In the sunset days of high school, during the last week of my senior year, a few of my friends wanted to give me their parting words of wisdom.
In the midst of encouragements to sleep more and explore New York City, one of my guy friends pulled me aside and said, “You know, you gotta let go of this whole ‘staying-a-virgin-until-you’re-married’ thing. Abstinence is just not realistic. Just saying this cause I care.” I knew that he was telling me this out of genuine concern, but that didn’t keep me from thinking it was one of the dumbest things I’d ever heard.
I made the decision to be abstinent when I was 12 years old, just around the time I learned what sex even was. While I was studying very detailed diagrams of sexual organs in health class at school, my mom encouraged me to do a Bible study course about the beauty and sacredness of sex. Honestly, all this new information was a lot for sixth-grade me to process, but I knew one thing for certain: Sex is a complicated and precious thing that will be most meaningful to me within the context of a loving marriage. I made my vow of abstinence and felt confident about my decision all throughout middle school and high school—I still do now.
But my friend’s advice points to a deeper, tangential insecurity I’ve been wrestling with in the meantime, particularly in college: How can I approach physical intimacy, in all of its conceptions, when it is often toxically equated to sex?
Physical intimacy and sex are not the same thing. While sex is a form of physical intimacy, the latter encompasses an entire range of activities that are mutually desired, and hopefully enjoyed by all parties involved—for example, holding hands, kissing, cuddling, etc. The relationship between physical intimacy and sex can be likened to that between a rectangle and a square. If we heard someone say that a rectangle is a square, we’d probably all cringe. Yet, the same logical fallacy is committed when physical intimacy and sex are used interchangeably in our discourse on campus.
Equating physical intimacy and sex is more than just annoyingly false; it’s dangerously exclusivist and condescending. By centering our discussions of physical intimacy around sex, we risk excluding people who choose abstinence, rendering the navigation of physical intimacy even more inaccessible for them.
When I do try to talk about my choice to abstain, more often than not, my friends reply with something like, “You know, you’re really missing out, but you’ll understand someday.” Though I’m sure my friends mean well when they say things like this, it minimizes my experience.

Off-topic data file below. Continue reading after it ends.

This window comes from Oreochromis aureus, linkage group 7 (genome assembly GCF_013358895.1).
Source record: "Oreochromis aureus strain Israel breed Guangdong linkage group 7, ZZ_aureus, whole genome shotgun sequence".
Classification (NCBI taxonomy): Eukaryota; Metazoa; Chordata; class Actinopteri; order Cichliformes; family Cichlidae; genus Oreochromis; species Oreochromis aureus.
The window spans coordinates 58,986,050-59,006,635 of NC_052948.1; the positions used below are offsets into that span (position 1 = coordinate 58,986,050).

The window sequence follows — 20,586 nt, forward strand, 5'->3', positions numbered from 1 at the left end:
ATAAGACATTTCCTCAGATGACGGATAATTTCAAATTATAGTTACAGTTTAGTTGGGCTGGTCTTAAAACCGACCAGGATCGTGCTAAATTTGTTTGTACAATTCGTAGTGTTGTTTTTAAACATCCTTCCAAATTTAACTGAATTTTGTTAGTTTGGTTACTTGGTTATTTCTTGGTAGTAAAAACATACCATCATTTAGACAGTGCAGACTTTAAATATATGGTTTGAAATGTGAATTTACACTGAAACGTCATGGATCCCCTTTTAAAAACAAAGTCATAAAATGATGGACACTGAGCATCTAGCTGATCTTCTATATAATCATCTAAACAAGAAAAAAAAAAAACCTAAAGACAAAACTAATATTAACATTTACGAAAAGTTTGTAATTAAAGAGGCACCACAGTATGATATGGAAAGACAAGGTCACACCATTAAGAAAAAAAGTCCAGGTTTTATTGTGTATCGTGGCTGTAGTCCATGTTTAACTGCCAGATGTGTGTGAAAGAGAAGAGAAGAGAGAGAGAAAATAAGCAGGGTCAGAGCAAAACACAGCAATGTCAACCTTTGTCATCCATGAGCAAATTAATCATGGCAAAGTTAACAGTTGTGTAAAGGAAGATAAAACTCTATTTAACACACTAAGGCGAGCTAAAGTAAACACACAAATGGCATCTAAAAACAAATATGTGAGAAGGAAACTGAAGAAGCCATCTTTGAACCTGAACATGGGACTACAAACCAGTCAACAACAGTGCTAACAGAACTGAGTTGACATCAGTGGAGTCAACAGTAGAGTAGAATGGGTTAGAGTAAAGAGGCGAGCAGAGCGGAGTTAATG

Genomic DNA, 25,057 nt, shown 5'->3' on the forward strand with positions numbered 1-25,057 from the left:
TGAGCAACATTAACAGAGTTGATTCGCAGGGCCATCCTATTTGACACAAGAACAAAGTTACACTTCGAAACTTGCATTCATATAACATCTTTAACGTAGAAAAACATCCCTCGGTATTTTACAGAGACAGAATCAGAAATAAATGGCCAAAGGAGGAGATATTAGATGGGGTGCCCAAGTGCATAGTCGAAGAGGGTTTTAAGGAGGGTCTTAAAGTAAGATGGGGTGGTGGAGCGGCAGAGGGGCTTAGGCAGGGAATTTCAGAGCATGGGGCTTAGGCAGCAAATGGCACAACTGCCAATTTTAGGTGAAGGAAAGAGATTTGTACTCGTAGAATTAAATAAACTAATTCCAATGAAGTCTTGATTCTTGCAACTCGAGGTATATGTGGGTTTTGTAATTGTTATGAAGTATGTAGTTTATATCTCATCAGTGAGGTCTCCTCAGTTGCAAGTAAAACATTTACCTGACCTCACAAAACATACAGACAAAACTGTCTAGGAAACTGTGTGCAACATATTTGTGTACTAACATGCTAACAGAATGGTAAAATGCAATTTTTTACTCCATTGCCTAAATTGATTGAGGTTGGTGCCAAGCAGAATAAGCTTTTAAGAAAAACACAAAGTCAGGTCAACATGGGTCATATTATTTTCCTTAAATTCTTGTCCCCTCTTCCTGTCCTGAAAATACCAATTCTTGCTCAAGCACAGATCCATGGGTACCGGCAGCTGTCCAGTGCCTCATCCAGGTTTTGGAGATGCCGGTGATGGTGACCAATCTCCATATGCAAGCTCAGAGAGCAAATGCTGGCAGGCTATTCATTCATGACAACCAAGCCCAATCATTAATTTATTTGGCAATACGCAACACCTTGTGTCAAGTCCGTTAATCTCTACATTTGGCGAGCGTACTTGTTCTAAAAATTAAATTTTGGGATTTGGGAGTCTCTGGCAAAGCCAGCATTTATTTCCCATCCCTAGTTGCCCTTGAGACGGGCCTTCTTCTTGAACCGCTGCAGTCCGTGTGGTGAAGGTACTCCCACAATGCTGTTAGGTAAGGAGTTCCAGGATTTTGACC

Not only that, it’s patronizing. Usually, my friends put a lot of emphasis on the importance of personal choice and respecting others’ personal choices. We tend to function on a “you do you, boo” basis as long as whatever choice is being made won’t harm anyone. No judgment, just support. But for some reason, that seems to disappear when we talk about physical intimacy. It’s as if, for them, my understanding of intimacy is somehow less than, as if whatever agency I have in the rest of my life doesn’t apply here.
As a result, a part of me is tempted to just avoid physical intimacy entirely. If my understanding of it is as inadequate as my friends imply, then am I really equipped to navigate any kind of physical intimacy on this campus? I have to be intentional in remembering that my experience with abstinence is just as valuable as my friends’ experience with sex. But this should not be something I need to tell myself. Rather, it should be a given within the context of our community. We all have different perspectives, and we all make different choices, all of which are completely and equally valid.
I still blush at the thought of holding someone’s hand romantically—and that’s physical intimacy in a gentle way. But I’m okay with only beginning to understand physical intimacy within the context of a committed relationship. I understand that my relationship to physical intimacy is different from a lot of people’s, but I think it’s important that we acknowledge the limits of hookup culture and that it isn’t the only way to experience intimacy in college.
The author is a sophomore at Columbia College studying comparative literature and neuroscience and behavior. She is an associate editorial page editor for Spectator.
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